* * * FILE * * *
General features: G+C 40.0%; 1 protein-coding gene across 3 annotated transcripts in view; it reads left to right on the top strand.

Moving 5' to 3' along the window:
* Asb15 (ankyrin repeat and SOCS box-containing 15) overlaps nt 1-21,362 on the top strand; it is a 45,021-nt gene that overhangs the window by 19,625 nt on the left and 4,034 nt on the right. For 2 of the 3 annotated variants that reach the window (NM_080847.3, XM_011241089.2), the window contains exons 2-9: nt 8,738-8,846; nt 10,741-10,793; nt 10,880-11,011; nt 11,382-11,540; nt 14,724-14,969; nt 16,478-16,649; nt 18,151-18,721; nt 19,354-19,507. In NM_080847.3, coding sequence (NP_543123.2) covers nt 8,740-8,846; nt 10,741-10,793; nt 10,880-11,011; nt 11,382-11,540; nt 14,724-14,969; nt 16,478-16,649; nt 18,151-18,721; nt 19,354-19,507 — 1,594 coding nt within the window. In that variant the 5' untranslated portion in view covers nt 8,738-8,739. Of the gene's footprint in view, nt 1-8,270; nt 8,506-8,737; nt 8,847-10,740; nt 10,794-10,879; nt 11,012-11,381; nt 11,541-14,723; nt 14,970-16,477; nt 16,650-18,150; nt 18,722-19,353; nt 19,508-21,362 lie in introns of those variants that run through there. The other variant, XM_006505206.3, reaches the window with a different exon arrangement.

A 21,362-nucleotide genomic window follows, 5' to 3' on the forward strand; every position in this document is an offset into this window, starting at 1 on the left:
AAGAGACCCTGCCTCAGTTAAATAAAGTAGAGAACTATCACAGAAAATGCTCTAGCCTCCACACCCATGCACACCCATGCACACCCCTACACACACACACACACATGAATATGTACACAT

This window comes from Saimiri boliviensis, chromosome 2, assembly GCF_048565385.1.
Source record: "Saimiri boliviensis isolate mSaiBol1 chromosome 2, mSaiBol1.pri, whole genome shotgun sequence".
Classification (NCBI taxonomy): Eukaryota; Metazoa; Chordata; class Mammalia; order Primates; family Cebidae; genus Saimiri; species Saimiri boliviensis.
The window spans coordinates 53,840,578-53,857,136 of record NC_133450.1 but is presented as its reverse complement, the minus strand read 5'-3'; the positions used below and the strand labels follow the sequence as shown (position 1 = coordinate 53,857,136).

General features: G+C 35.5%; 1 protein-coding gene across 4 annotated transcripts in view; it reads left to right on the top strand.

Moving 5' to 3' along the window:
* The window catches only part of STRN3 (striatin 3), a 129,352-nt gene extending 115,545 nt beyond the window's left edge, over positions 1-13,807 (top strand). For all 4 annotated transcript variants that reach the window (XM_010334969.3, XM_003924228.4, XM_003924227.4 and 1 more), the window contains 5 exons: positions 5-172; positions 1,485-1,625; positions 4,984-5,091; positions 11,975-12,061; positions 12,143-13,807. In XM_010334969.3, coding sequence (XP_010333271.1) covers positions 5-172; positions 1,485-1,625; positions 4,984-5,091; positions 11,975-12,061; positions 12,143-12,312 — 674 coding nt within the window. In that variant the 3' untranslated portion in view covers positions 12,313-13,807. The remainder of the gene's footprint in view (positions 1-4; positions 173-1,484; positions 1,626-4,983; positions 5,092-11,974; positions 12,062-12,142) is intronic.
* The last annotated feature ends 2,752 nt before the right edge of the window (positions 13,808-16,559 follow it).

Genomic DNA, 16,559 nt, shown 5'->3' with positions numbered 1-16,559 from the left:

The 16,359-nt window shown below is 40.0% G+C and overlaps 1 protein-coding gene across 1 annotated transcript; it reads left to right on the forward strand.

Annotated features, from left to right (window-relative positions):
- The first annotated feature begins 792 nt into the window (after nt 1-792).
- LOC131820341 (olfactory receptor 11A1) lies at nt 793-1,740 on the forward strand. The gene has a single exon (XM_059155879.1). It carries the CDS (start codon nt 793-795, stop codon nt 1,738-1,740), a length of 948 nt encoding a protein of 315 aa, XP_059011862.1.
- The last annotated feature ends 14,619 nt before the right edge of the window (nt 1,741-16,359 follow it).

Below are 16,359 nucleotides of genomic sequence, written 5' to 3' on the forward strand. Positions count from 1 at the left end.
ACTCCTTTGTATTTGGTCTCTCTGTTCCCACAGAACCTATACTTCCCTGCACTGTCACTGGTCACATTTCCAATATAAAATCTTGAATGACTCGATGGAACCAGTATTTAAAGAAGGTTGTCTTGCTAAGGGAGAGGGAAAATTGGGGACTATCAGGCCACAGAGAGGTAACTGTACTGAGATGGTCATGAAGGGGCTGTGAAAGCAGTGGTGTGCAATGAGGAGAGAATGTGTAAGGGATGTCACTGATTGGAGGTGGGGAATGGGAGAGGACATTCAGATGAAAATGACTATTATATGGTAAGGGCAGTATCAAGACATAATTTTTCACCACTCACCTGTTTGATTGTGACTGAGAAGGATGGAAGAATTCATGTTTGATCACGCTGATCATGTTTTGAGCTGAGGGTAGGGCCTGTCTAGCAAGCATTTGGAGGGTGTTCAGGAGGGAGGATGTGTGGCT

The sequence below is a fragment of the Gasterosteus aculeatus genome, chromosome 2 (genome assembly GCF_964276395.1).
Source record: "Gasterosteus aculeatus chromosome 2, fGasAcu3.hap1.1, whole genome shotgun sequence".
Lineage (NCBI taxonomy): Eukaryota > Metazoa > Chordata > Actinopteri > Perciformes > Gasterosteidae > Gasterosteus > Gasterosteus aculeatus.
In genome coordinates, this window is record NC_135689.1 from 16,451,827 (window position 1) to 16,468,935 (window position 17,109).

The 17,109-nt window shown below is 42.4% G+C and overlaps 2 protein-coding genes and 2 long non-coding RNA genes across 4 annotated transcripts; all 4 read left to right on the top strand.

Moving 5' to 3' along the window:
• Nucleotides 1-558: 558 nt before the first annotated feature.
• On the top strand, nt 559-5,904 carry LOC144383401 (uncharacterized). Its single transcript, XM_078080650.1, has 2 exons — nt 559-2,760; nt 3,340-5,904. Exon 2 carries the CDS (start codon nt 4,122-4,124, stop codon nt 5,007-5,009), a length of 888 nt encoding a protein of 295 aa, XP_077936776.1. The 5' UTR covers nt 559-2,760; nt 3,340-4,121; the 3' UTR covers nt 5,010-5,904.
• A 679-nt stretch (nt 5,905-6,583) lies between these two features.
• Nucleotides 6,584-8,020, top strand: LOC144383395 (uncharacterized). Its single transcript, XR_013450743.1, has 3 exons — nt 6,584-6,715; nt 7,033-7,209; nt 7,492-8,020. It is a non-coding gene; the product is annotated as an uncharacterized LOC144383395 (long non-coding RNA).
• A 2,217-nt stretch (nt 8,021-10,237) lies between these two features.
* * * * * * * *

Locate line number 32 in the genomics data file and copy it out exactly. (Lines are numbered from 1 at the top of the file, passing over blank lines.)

• A 2,217-nt stretch (nt 8,021-10,237) lies between these two features.